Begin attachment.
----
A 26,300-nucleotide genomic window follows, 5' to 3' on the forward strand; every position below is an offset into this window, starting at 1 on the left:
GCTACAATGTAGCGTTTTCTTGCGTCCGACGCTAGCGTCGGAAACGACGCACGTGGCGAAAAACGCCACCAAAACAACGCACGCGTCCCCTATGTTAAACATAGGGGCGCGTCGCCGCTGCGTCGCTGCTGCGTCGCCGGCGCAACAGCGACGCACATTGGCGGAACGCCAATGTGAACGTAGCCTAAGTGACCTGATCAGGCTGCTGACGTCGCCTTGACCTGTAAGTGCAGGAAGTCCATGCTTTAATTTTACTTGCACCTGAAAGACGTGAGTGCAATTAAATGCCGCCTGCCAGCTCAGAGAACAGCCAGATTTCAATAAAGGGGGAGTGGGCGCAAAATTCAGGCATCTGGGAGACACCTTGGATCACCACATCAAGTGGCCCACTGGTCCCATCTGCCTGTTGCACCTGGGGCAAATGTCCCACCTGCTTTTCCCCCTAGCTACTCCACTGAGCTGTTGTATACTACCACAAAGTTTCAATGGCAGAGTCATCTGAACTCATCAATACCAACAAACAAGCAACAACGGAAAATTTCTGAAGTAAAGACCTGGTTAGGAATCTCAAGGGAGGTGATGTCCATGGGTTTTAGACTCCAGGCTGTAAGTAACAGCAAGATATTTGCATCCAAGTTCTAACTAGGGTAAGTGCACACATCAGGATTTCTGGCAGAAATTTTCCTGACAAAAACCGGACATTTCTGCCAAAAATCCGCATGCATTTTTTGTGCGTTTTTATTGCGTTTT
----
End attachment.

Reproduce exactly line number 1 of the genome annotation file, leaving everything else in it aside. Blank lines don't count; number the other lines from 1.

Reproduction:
A 26,300-nucleotide genomic window follows, 5' to 3' on the forward strand; every position below is an offset into this window, starting at 1 on the left: